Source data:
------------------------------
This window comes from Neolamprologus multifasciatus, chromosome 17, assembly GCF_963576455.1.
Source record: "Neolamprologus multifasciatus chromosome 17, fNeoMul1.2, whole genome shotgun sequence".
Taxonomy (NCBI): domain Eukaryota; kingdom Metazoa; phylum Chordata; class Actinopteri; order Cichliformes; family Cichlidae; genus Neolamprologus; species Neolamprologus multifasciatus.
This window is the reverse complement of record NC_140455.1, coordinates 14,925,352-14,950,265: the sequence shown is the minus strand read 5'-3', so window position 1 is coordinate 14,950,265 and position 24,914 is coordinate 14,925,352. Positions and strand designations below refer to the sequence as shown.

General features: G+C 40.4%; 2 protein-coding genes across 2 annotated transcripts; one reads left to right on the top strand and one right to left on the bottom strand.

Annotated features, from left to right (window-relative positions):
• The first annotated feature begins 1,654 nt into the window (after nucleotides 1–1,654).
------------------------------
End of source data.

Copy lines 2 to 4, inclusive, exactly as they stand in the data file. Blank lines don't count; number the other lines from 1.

Source record: "Neolamprologus multifasciatus chromosome 17, fNeoMul1.2, whole genome shotgun sequence".
Taxonomy (NCBI): domain Eukaryota; kingdom Metazoa; phylum Chordata; class Actinopteri; order Cichliformes; family Cichlidae; genus Neolamprologus; species Neolamprologus multifasciatus.
This window is the reverse complement of record NC_140455.1, coordinates 14,925,352-14,950,265: the sequence shown is the minus strand read 5'-3', so window position 1 is coordinate 14,950,265 and position 24,914 is coordinate 14,925,352. Positions and strand designations below refer to the sequence as shown.